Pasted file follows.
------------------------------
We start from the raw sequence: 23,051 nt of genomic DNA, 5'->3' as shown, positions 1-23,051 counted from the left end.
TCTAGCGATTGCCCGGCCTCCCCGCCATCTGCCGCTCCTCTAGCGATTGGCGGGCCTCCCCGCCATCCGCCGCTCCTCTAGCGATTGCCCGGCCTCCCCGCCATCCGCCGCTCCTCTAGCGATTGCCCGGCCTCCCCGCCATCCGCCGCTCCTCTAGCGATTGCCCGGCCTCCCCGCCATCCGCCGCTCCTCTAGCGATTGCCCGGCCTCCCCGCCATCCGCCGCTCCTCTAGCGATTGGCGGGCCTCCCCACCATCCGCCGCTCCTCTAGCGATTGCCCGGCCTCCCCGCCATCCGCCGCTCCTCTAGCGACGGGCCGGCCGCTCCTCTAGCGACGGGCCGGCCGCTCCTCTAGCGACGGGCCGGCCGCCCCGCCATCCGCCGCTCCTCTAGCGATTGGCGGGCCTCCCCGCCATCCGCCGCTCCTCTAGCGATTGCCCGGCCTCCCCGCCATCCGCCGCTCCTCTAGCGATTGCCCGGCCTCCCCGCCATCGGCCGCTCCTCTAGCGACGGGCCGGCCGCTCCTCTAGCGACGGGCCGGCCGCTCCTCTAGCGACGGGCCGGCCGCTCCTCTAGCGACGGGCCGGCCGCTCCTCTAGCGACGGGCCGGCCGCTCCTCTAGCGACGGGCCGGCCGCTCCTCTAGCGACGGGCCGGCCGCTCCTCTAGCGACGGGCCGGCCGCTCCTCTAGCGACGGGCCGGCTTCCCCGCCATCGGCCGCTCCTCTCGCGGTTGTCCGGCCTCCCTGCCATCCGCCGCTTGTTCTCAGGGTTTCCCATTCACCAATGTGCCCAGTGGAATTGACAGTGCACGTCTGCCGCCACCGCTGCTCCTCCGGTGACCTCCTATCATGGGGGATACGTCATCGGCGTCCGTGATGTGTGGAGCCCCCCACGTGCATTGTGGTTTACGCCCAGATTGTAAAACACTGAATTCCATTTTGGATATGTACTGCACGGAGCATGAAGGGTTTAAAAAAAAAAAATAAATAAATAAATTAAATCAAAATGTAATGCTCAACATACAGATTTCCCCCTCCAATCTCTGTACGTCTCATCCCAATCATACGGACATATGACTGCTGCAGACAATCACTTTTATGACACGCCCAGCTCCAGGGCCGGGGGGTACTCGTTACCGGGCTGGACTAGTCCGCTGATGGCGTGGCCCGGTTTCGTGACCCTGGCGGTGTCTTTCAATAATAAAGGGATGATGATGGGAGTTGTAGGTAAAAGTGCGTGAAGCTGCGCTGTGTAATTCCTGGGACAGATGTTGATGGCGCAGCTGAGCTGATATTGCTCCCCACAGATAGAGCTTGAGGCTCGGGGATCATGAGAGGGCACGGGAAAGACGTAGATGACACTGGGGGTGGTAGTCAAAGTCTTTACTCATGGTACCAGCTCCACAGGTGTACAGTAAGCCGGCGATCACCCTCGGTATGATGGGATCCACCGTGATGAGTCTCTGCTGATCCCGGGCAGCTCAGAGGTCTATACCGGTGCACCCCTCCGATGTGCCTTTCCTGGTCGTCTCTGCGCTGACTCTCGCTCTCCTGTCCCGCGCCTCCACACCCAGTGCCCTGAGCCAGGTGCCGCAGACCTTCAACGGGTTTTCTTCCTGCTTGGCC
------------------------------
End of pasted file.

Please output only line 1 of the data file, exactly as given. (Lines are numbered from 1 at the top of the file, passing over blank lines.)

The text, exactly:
We start from the raw sequence: 23,051 nt of genomic DNA, 5'->3' as shown, positions 1-23,051 counted from the left end.